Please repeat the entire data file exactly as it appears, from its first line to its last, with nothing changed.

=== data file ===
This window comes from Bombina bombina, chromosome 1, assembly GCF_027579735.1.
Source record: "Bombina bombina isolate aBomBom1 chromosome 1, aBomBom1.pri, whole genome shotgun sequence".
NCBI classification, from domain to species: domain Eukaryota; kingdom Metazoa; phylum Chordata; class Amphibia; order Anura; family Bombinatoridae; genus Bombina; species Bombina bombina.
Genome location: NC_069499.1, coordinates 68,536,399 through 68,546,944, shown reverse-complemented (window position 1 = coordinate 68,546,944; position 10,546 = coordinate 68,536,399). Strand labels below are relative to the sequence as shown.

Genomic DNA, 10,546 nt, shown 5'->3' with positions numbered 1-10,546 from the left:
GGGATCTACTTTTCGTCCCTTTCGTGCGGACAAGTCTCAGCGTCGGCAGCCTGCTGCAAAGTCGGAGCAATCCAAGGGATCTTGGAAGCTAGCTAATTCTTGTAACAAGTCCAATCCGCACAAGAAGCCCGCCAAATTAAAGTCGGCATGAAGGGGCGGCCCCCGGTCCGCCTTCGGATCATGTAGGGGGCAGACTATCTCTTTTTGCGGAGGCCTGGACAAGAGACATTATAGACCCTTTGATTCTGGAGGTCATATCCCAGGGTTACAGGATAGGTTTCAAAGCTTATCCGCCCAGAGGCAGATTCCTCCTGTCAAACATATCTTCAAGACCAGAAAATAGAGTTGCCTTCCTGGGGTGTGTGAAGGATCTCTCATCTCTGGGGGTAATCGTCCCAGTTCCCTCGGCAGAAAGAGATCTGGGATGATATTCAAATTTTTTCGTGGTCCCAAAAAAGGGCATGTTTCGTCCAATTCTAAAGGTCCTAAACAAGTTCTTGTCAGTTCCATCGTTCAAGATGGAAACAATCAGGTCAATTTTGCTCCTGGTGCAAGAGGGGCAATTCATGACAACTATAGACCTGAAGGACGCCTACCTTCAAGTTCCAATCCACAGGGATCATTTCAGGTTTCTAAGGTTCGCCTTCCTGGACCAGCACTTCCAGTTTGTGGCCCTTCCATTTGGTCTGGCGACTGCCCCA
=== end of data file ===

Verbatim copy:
This window comes from Bombina bombina, chromosome 1, assembly GCF_027579735.1.
Source record: "Bombina bombina isolate aBomBom1 chromosome 1, aBomBom1.pri, whole genome shotgun sequence".
NCBI classification, from domain to species: domain Eukaryota; kingdom Metazoa; phylum Chordata; class Amphibia; order Anura; family Bombinatoridae; genus Bombina; species Bombina bombina.
Genome location: NC_069499.1, coordinates 68,536,399 through 68,546,944, shown reverse-complemented (window position 1 = coordinate 68,546,944; position 10,546 = coordinate 68,536,399). Strand labels below are relative to the sequence as shown.

Genomic DNA, 10,546 nt, shown 5'->3' with positions numbered 1-10,546 from the left:
GGGATCTACTTTTCGTCCCTTTCGTGCGGACAAGTCTCAGCGTCGGCAGCCTGCTGCAAAGTCGGAGCAATCCAAGGGATCTTGGAAGCTAGCTAATTCTTGTAACAAGTCCAATCCGCACAAGAAGCCCGCCAAATTAAAGTCGGCATGAAGGGGCGGCCCCCGGTCCGCCTTCGGATCATGTAGGGGGCAGACTATCTCTTTTTGCGGAGGCCTGGACAAGAGACATTATAGACCCTTTGATTCTGGAGGTCATATCCCAGGGTTACAGGATAGGTTTCAAAGCTTATCCGCCCAGAGGCAGATTCCTCCTGTCAAACATATCTTCAAGACCAGAAAATAGAGTTGCCTTCCTGGGGTGTGTGAAGGATCTCTCATCTCTGGGGGTAATCGTCCCAGTTCCCTCGGCAGAAAGAGATCTGGGATGATATTCAAATTTTTTCGTGGTCCCAAAAAAGGGCATGTTTCGTCCAATTCTAAAGGTCCTAAACAAGTTCTTGTCAGTTCCATCGTTCAAGATGGAAACAATCAGGTCAATTTTGCTCCTGGTGCAAGAGGGGCAATTCATGACAACTATAGACCTGAAGGACGCCTACCTTCAAGTTCCAATCCACAGGGATCATTTCAGGTTTCTAAGGTTCGCCTTCCTGGACCAGCACTTCCAGTTTGTGGCCCTTCCATTTGGTCTGGCGACTGCCCCA